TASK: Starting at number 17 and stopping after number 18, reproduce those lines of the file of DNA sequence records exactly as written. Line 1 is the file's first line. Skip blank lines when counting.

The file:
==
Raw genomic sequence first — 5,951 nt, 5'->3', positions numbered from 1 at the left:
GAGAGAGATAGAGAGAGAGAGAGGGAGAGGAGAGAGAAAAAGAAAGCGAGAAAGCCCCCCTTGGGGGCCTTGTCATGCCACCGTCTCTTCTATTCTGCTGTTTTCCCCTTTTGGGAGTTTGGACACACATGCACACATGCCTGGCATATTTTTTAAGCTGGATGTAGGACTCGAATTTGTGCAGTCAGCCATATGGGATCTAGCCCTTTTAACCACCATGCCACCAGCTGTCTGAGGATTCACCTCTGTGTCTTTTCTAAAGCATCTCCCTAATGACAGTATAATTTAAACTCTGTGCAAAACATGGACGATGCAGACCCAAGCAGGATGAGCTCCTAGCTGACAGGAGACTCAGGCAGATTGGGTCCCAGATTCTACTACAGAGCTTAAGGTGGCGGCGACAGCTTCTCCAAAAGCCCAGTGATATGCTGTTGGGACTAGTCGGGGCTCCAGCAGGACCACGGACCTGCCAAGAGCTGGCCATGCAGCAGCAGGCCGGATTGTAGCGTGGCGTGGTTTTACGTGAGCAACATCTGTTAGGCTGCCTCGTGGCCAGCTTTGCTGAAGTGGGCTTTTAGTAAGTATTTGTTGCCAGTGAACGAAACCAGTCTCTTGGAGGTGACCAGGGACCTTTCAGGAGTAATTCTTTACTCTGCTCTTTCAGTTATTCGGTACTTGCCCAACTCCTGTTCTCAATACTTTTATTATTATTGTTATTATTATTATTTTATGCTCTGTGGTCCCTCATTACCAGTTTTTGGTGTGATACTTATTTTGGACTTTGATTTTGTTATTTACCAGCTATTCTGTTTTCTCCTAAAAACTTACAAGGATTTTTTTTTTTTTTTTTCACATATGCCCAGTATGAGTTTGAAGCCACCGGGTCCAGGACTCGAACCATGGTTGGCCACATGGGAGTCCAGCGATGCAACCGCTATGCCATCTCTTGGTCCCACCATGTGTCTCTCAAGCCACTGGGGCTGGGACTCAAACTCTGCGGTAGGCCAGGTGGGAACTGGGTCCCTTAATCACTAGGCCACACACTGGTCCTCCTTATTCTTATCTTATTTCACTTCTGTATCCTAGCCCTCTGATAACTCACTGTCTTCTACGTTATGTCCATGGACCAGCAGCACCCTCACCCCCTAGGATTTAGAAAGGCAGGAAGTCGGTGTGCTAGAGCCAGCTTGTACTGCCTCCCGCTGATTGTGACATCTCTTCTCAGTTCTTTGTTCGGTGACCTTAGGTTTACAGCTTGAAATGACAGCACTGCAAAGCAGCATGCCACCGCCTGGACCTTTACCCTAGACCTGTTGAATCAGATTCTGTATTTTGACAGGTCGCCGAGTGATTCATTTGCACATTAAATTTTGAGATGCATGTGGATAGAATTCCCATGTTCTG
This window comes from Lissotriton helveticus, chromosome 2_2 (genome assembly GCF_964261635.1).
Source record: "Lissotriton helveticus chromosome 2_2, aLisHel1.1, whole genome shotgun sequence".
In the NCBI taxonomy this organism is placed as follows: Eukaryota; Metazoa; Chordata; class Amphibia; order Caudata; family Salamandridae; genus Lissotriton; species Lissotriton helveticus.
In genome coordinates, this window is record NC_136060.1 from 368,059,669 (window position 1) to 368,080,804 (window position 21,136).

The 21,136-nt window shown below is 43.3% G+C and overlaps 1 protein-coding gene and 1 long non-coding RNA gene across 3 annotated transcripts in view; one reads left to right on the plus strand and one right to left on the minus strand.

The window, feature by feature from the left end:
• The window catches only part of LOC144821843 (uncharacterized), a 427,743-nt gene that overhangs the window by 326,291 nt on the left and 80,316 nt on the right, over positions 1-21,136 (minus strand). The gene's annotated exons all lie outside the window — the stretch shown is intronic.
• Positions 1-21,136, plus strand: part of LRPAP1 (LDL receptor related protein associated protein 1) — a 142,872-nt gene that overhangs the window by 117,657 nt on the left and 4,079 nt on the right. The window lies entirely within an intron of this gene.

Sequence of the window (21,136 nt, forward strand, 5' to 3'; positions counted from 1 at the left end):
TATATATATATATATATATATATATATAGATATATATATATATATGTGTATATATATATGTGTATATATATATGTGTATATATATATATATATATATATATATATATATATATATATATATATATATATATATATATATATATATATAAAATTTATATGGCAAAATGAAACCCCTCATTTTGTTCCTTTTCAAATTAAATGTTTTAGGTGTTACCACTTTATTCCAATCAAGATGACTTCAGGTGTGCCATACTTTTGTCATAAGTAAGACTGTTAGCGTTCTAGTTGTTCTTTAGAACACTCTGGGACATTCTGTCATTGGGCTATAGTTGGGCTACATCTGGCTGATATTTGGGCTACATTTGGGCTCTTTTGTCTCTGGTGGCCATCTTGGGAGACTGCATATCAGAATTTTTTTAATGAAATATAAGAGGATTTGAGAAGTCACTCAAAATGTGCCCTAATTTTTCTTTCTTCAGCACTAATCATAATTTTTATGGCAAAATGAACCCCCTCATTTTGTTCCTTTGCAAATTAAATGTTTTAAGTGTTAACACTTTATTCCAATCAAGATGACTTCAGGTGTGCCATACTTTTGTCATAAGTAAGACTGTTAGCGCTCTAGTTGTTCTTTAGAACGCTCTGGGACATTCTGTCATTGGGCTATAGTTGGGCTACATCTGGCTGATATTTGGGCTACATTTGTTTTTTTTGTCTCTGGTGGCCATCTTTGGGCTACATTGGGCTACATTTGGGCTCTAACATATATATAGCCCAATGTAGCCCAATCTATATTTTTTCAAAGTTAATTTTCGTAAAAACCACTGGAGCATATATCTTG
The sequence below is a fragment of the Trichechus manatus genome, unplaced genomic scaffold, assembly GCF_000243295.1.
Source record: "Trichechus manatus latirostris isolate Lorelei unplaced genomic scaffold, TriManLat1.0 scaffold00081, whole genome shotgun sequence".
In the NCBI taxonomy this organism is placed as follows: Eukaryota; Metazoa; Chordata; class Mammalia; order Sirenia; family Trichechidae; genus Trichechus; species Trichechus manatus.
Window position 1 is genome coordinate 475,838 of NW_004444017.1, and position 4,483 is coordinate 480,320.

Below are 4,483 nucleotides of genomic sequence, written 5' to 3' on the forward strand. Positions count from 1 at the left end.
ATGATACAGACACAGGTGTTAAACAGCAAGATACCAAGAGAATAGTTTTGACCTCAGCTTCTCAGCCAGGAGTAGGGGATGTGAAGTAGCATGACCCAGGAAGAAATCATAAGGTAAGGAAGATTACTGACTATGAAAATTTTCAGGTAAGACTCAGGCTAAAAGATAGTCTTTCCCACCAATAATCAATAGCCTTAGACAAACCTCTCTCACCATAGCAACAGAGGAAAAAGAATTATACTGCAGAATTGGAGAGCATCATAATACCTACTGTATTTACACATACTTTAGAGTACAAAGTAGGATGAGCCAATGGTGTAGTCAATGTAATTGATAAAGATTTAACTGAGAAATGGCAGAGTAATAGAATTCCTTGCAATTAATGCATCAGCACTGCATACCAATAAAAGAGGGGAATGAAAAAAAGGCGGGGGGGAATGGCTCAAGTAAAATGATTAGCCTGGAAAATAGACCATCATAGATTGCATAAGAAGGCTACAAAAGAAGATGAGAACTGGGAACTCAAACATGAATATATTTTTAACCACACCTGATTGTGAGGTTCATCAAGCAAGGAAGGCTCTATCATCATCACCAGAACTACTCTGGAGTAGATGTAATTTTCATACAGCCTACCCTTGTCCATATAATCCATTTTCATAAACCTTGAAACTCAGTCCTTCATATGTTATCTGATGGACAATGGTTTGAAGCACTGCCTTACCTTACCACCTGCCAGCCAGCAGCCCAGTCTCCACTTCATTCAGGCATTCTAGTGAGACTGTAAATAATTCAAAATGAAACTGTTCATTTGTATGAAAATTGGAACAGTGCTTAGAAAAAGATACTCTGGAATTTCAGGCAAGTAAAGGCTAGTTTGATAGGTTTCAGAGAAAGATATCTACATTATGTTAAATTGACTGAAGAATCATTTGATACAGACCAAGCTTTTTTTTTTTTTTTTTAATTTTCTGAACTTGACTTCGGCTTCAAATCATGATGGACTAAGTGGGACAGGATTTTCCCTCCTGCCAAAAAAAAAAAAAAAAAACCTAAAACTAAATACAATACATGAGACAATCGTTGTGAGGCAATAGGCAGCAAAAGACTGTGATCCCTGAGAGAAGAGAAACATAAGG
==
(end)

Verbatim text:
Below are 4,483 nucleotides of genomic sequence, written 5' to 3' on the forward strand. Positions count from 1 at the left end.
ATGATACAGACACAGGTGTTAAACAGCAAGATACCAAGAGAATAGTTTTGACCTCAGCTTCTCAGCCAGGAGTAGGGGATGTGAAGTAGCATGACCCAGGAAGAAATCATAAGGTAAGGAAGATTACTGACTATGAAAATTTTCAGGTAAGACTCAGGCTAAAAGATAGTCTTTCCCACCAATAATCAATAGCCTTAGACAAACCTCTCTCACCATAGCAACAGAGGAAAAAGAATTATACTGCAGAATTGGAGAGCATCATAATACCTACTGTATTTACACATACTTTAGAGTACAAAGTAGGATGAGCCAATGGTGTAGTCAATGTAATTGATAAAGATTTAACTGAGAAATGGCAGAGTAATAGAATTCCTTGCAATTAATGCATCAGCACTGCATACCAATAAAAGAGGGGAATGAAAAAAAGGCGGGGGGGAATGGCTCAAGTAAAATGATTAGCCTGGAAAATAGACCATCATAGATTGCATAAGAAGGCTACAAAAGAAGATGAGAACTGGGAACTCAAACATGAATATATTTTTAACCACACCTGATTGTGAGGTTCATCAAGCAAGGAAGGCTCTATCATCATCACCAGAACTACTCTGGAGTAGATGTAATTTTCATACAGCCTACCCTTGTCCATATAATCCATTTTCATAAACCTTGAAACTCAGTCCTTCATATGTTATCTGATGGACAATGGTTTGAAGCACTGCCTTACCTTACCACCTGCCAGCCAGCAGCCCAGTCTCCACTTCATTCAGGCATTCTAGTGAGACTGTAAATAATTCAAAATGAAACTGTTCATTTGTATGAAAATTGGAACAGTGCTTAGAAAAAGATACTCTGGAATTTCAGGCAAGTAAAGGCTAGTTTGATAGGTTTCAGAGAAAGATATCTACATTATGTTAAATTGACTGAAGAATCATTTGATACAGACCAAGCTTTTTTTTTTTTTTTTTAATTTTCTGAACTTGACTTCGGCTTCAAATCATGATGGACTAAGTGGGACAGGATTTTCCCTCCTGCCAAAAAAAAAAAAAAAAAACCTAAAACTAAATACAATACATGAGACAATCGTTGTGAGGCAATAGGCAGCAAAAGACTGTGATCCCTGAGAGAAGAGAAACATAAGG